Why You Should Use the Critical Path Method
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Posted by: Lucid Content Team
Critical Path Method
If your team is like most, it has several projects competing for attention with multiple contingencies and fixes looming on the horizon. The critical path method, or CPM, prioritizes the most crucial tasks first to keep projects in line and on time.
In 1984’s The Goal, a staple in the world of business management, Eli Goldratt tells a story about a scout troop out on a hike.
The group quickly learned that, no matter how fast some of the scouts could hike, the troop couldn’t reach their destination any faster than the slowest scout, Herbie, could go. So they put Herbie in front and helped him hike the best he could.
One big takeaway from this story? You have to determine the dependencies of a project (your Herbie) before you can figure out exactly how long the project will take.
With the critical path method, you can better manage projects and anticipate timelines by finding which tasks depend on the completion of other tasks and outlining the fastest way to the end of your project.
What is critical path method?
If your team is like most, it has several projects competing for attention with multiple contingencies and fixes looming on the horizon. Often used along with PERT charts, the critical path method, or CPM, prioritizes the most crucial tasks first to keep projects in line and on time.
Since the 1950s, critical path project management has provided the ability to outline a project’s longest sequence of tasks, referred to as the critical path, so project managers can determine the minimum amount of time a project will take. So how do you go about finding it?
6 steps to finding the critical path
You can find the critical path of any project by completing the following six steps.
Step 1: Establish each activity
Create a diagram to identify all the deliverables within a project. A reliable way to do this is with a work breakdown structure. A work breakdown structure helps you pinpoint all the tasks in a project, making it both more manageable and measurable.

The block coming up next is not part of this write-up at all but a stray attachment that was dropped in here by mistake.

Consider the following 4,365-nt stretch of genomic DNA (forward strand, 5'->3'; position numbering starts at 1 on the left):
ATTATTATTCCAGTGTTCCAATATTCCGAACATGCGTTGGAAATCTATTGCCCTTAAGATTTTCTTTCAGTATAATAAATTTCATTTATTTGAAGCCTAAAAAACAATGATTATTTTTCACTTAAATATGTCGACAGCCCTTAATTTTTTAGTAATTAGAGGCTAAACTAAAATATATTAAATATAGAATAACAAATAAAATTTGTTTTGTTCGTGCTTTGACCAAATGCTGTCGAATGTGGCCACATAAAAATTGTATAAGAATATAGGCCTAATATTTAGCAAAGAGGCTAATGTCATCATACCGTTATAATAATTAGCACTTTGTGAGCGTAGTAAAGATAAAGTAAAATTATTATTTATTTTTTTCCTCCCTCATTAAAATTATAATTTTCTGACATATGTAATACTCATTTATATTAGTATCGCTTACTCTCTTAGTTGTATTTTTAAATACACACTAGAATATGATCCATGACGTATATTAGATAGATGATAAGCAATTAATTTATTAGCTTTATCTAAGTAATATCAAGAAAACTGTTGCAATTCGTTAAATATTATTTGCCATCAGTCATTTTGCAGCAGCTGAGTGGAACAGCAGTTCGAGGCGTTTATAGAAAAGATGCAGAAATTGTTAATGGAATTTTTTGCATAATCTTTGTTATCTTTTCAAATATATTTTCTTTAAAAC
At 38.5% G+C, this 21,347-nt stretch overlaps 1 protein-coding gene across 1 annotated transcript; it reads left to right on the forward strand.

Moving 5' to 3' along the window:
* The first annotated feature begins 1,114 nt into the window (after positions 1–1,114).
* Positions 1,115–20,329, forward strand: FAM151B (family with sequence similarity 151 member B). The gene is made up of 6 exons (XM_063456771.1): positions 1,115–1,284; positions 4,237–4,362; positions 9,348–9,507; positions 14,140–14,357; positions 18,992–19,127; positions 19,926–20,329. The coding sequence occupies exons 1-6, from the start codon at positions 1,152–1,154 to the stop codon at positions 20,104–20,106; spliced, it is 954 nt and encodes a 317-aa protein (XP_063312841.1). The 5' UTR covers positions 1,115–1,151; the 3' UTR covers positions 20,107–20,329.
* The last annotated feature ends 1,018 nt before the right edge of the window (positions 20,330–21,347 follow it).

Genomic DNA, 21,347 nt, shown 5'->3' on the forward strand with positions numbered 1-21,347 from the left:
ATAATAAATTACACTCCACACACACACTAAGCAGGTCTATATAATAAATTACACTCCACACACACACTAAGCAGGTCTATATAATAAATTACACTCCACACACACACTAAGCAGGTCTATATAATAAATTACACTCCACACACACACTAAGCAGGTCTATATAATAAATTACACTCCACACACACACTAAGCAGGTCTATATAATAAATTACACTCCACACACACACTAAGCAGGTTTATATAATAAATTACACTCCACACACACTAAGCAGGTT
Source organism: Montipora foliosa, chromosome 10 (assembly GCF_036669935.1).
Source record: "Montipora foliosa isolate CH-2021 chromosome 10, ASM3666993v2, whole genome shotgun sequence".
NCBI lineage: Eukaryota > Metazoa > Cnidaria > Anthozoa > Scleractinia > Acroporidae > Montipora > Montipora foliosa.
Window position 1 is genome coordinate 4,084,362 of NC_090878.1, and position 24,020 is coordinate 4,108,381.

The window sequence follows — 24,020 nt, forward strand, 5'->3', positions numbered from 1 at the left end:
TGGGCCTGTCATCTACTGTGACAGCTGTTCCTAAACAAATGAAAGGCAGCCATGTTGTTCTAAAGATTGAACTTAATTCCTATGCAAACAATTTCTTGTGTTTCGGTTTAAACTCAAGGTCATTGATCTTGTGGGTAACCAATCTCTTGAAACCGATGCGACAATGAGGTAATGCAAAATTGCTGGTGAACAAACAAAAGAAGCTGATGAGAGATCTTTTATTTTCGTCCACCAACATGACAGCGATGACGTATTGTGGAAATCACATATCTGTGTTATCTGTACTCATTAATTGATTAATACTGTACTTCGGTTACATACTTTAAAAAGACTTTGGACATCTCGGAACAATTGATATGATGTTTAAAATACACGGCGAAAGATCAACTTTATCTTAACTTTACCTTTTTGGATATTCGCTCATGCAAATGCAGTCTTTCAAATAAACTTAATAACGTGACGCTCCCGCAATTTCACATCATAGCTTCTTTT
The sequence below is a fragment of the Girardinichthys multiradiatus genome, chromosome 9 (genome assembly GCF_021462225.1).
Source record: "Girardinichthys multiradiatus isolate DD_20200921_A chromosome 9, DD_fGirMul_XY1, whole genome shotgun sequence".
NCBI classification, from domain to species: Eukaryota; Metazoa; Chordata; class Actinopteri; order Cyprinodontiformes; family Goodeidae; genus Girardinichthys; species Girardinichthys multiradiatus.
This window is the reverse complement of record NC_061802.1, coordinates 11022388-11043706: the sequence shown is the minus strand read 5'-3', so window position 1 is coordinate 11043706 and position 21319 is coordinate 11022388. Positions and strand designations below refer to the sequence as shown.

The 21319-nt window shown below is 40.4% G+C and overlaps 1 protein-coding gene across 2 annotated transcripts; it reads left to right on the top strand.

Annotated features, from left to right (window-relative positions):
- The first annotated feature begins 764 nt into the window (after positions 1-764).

If the template above isn’t enough to get you started, see our complete instructions for how to create a work breakdown structure.
Step 2: Define the activity sequence
Project deliverables can be like dominos—ones farther along the path depend upon their counterparts falling first. List the proper order of tasks, considering with each activity the task that has to take place before it. A crucial step in the critical path method, streamlining the sequence of tasks is paramount in avoiding possible delays.
Step 3: Create the activity network diagram
The next step along your journey to the critical path is creating the activity network diagram, or critical path analysis chart (also known as the CPA). The purpose of the network diagram is to illustrate not only all of the project’s deliverables, but also the dependencies that you determined in the previous step.
Step 4: Determine the activity completion time
The last step before identifying the critical path is estimating the completion time for each task. You can calculate these times based on past experience or an estimation from your team members—some project managers use a three-point estimation to feel more confident. This is the last missing piece and the crux of CPM.
Step 5: Identify the critical path
Correctly identifying the critical path is completely contingent upon the previous step. Without accurate completion times, there’s no way to get a full picture of a project’s actual scope. Looking at your project network diagram, you can easily scan for the critical path, or the amount of time needed for your project based on the longest sequence of deliverables.
This step will also show whether your project has competing critical paths. If it does, the critical path might change once the project has begun, which increases the chance of a change in schedule.
Step 6: Update the critical path progress
With the blueprints of your project in place, all that’s left to do now is to continue updating your network diagram as you complete tasks with their actual completion times. By keeping your diagram up to date, you can evaluate if your project is on time and whether you need to make any adjustments.
Visualizing the ins and outs of a project using the critical path method will give you and your team a better understanding of how long tasks will actually take to complete and how every piece—and teammate—is dependent on each other to succeed.
With Lucidchart, you can create your own work breakdown structures and project network diagrams, and as you do, you’ll find the path that will make all the difference.
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